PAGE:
The Feast of St. Mary the Virgin, Dormition, and Assumption

Today, August 15, is one of the great Marian feast days. The Eastern Orthodox call it the Feast of the Dormition while Roman Catholics call it the Feast of the Assumption. They deal with the same event but the interpretation is a bit different. The Rev. Patrick Comerford offers the following distinction:

The Orthodox Church teaches that Mary died a natural death, like any human being; that her soul was received by Christ upon death; and that her body was resurrected on the third day after her burial, at which time she was taken up, bodily only, into heaven, so that her tomb was found empty on the third day.

On the other hand, Roman Catholic teaching says Mary was “assumed” into heaven in bodily form. Some Roman Catholics agree with the Orthodox that this happened after her death, while others hold that she did not experience death. In his dogmatic definition of the Assumption in Munificentissimus Deus (1950), Pope Pius XII was not so dogmatic, for he appears to leave open the question of whether or not she actually underwent death and even alludes to the fact of her death at least five times.

Fr. Bosco Peters, blogging at Liturgy, offers some quotations from the Anglican – Roman Catholic dialog concerning Mary. 

So what about the Episcopal Church? We too celebrate this day but, in typical Anglican fashion, do not try to explain too much. This is clear from the introduction of the collect for this day: “O God you have taken to yourself the blessed virgin Mary mother of your incarnate Son.” Was it dormition or assumption? We do not know. What we do know is that God took the Blessed Mother to himself.

There are some beautiful stories and prayers from the Tradition related to this great feast day. By one account Mary prayed to her Son that he would let her know three days before she was to die. Christ granted her request on a Friday while Mary prayed on the Mount of Olives, a place she frequently visited. On this day the Archangel Gabriel came with a message from Jesus saying, “He calls thee unto Him, to His Kingdom, to His ineffable glory, that thou might sit at the right hand of His throne. He awaiteth thee. Therefore, do not be troubled over these words.” Then Mary offered the following prayer:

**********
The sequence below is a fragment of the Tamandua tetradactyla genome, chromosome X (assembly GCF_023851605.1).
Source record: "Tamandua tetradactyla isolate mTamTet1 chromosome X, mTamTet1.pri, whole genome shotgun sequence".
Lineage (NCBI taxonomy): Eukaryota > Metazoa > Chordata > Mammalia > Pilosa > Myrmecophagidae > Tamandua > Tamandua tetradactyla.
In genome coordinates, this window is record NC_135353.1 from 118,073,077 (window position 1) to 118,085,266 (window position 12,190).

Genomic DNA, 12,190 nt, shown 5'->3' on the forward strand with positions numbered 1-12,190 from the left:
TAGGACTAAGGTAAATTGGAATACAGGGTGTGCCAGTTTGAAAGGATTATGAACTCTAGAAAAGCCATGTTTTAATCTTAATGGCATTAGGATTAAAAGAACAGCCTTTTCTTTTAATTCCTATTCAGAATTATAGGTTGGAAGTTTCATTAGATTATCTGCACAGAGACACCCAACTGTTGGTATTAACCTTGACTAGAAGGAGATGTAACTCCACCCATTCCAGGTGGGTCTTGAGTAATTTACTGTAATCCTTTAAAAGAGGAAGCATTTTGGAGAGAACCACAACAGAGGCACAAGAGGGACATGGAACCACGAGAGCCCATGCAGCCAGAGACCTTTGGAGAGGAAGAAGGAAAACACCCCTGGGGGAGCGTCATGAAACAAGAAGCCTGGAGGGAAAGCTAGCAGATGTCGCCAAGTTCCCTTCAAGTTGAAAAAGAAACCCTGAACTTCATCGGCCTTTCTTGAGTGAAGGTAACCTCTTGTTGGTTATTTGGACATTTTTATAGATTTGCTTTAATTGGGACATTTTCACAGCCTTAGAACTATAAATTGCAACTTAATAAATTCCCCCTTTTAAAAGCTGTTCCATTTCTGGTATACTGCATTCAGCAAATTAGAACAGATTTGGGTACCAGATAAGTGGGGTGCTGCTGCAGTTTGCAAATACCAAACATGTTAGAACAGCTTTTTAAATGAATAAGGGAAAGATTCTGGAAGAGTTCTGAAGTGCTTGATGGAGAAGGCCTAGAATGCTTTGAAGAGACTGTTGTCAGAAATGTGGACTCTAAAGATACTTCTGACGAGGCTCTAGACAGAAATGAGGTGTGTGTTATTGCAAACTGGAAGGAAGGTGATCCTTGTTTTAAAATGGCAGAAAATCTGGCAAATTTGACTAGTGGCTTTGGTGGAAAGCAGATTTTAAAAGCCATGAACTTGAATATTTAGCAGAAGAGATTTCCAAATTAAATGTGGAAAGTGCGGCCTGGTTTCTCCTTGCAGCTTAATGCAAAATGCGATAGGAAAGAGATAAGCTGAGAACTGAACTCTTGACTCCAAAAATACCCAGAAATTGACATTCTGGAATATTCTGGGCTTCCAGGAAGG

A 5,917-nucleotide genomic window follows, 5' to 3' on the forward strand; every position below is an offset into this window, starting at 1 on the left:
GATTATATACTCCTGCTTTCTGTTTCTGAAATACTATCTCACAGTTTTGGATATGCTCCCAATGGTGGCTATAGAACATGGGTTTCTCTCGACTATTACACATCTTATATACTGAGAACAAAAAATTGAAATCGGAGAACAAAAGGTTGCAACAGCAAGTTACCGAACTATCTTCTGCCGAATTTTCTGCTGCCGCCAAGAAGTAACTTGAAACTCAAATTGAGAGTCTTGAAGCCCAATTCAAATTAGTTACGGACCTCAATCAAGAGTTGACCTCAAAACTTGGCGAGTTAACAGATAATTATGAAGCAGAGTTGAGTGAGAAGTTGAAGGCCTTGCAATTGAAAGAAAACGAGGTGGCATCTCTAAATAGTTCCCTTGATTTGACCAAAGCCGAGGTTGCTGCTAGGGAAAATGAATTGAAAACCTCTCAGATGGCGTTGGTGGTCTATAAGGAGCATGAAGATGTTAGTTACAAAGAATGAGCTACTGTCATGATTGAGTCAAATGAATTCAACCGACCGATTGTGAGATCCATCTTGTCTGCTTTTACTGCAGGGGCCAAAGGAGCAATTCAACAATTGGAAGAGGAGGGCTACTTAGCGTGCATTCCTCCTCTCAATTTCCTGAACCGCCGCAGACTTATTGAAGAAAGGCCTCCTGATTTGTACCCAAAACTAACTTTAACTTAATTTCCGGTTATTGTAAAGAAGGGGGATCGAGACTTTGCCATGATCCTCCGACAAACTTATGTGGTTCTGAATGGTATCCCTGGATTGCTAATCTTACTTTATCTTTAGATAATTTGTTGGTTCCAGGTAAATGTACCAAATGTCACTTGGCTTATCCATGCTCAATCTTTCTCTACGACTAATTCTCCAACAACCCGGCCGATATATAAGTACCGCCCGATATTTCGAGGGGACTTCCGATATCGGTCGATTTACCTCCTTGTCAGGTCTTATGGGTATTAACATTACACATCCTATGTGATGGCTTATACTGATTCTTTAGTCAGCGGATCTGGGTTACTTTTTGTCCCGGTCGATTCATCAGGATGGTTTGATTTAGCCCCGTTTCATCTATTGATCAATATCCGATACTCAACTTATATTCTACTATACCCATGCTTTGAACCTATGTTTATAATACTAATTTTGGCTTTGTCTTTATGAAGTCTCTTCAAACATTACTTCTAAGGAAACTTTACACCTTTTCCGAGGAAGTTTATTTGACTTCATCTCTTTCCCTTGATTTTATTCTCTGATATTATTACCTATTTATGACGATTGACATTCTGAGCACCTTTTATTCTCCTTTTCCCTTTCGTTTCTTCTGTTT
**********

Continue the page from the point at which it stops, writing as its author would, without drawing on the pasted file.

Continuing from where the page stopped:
I would not have been worthy to receive Thee, O Lord, into my womb, unless Thou Thyself had mercy on me, Thy slave. I kept the treasure entrusted to me and, therefore, I have the boldness to ask Thee, O King of glory, to protect me from the power of Gehenna. If heaven and the angels tremble before Thee, how much more man, made of dust, who has nothing good of his own except what he has been given by Thy goodness. Thou, O Lord, art God, blessed forever.

It is said that she knelt to pray this. When she did the olive trees on the Mount of Olives bowed down. When she arose the trees straightened. “Thus, even trees revered and honored the Lady and Mistress of the universe.”

Mary returned home and prepared for her repose. The faithful gathered around her. She made a will leaving her two garments to two poor widows who had faithfully served her. Following a loud clap of thunder the apostles, scattered to the ends of the earth, were bought to the house on clouds by the angels of God. Celebration, joy, prayers, and praise ensued.

On August 15 about the third hour (9:00 a.m) her Son, with angels and archangels and all the heavenly powers, appeared. Beautiful prayers filled the room. “The Lord stretched forth His undefiled hands and received her holy and blameless soul. She felt no pain whatsoever, but it was as if she had fallen into a sweet sleep. He Whom she conceived without destroying her virginity and bore without pain, now received her soul from her pure body.”


O God, you have taken to yourself the blessed Virgin Mary, mother of your incarnate Son: Grant that we, who have been redeemed by his blood, may share with her the glory of your eternal kingdom; through Jesus Christ our Lord, who lives and reigns with you, in the unity of the Holy Spirit, one God, now and for ever. Amen. (Book of Common Prayer)

Source: The Life of the Virgin Mary, The Theotokos


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